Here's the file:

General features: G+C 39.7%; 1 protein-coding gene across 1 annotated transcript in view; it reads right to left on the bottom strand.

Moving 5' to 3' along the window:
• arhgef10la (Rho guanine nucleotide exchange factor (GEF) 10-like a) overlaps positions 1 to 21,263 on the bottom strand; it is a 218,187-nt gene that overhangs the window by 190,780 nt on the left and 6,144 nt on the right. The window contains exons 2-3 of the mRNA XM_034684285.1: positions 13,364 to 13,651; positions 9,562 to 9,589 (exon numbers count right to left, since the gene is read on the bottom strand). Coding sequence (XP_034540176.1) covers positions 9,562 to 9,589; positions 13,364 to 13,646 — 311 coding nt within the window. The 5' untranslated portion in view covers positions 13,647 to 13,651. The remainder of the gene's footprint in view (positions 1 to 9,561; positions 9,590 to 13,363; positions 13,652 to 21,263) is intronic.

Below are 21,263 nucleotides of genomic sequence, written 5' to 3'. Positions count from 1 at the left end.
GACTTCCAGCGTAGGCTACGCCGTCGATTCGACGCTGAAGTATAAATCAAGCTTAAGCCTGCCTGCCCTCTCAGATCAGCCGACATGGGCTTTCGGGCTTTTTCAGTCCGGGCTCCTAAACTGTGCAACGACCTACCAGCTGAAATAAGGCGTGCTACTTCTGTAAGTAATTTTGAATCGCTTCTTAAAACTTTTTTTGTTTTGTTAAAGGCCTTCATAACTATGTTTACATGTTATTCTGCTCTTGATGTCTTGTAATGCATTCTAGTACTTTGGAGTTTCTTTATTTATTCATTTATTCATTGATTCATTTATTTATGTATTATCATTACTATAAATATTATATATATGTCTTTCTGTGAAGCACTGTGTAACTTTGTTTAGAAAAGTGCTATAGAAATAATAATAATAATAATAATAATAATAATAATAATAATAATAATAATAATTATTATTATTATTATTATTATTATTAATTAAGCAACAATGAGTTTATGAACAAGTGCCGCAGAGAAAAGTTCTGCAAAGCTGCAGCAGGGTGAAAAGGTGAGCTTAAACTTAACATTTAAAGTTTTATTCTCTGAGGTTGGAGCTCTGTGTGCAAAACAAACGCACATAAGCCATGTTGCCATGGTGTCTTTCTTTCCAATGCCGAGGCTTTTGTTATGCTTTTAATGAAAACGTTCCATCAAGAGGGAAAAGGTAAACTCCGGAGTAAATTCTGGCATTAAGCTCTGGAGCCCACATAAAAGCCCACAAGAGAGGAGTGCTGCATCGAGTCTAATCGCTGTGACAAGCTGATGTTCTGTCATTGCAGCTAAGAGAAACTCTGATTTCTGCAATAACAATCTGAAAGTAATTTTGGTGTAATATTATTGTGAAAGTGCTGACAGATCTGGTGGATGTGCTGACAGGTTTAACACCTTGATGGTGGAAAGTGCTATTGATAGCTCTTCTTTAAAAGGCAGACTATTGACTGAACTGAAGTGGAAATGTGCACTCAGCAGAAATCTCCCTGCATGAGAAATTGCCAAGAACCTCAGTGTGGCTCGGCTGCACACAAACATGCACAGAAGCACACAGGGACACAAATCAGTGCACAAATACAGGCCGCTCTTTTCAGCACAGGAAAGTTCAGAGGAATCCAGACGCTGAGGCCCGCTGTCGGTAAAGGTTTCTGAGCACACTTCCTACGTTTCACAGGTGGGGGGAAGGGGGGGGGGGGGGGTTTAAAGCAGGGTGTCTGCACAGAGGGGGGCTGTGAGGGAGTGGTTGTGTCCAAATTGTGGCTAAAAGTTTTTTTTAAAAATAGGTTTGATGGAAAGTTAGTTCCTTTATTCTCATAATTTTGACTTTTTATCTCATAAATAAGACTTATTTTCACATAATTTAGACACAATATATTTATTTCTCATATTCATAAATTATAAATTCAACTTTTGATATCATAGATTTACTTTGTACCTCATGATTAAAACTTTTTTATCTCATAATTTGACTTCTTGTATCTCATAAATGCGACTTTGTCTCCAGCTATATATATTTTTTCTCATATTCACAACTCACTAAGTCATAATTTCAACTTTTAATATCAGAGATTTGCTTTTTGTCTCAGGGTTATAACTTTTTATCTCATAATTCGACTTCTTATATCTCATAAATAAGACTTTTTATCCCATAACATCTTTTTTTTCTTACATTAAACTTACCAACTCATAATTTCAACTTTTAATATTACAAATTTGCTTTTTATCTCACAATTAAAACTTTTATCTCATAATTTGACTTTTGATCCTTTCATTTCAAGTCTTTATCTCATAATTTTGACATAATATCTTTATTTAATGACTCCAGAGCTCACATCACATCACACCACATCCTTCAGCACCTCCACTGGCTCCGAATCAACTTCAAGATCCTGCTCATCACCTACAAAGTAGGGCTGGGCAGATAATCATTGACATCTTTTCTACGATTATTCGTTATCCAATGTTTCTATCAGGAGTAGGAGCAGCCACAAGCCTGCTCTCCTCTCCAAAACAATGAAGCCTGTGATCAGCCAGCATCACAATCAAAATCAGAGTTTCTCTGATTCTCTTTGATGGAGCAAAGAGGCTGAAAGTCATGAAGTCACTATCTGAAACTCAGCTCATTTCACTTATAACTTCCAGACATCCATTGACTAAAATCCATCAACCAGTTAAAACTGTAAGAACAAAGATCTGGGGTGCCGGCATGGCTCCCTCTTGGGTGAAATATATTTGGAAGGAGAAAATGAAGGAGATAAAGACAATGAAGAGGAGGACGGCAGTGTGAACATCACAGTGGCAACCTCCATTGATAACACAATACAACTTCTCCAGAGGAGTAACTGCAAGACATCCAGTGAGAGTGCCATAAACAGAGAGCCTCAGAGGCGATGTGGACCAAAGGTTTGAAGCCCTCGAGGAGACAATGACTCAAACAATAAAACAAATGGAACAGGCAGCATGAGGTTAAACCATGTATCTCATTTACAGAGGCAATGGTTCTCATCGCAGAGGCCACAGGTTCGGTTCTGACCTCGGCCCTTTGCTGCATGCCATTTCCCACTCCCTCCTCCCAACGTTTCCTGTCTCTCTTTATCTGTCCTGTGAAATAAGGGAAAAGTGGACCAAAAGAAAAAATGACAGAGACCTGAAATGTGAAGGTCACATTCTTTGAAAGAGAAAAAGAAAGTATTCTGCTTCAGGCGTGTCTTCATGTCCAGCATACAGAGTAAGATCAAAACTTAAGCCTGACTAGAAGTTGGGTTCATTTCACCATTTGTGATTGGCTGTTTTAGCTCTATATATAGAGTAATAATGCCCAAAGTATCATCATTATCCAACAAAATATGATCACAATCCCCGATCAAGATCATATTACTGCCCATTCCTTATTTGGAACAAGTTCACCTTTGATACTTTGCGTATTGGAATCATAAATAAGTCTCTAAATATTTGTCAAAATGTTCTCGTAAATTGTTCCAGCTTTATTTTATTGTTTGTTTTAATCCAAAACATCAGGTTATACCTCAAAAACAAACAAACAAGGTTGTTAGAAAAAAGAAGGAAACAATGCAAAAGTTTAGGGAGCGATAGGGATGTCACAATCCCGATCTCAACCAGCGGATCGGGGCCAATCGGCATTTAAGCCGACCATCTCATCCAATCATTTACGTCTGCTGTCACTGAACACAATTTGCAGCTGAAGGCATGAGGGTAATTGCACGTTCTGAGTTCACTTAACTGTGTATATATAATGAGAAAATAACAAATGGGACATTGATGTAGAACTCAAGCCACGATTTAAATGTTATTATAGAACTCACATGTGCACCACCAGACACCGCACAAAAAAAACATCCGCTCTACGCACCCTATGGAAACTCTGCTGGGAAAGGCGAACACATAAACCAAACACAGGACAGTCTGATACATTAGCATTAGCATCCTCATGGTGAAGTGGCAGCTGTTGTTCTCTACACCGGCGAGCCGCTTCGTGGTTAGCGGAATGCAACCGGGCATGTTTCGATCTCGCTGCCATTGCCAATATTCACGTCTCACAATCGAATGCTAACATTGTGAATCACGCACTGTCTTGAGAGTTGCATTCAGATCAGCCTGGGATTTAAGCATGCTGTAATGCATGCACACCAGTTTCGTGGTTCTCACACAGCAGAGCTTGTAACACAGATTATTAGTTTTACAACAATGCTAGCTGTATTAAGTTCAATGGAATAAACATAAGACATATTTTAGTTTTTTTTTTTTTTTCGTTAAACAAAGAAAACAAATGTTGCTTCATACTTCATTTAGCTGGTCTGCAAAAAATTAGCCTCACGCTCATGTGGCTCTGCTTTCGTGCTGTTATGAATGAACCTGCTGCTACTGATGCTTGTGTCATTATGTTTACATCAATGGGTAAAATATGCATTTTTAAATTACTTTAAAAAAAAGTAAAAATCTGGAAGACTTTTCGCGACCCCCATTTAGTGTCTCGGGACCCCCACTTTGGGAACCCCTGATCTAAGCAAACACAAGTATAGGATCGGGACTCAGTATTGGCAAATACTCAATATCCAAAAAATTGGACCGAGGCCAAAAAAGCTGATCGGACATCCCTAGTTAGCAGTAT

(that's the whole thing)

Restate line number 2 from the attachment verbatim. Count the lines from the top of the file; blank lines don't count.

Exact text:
Moving 5' to 3' along the window: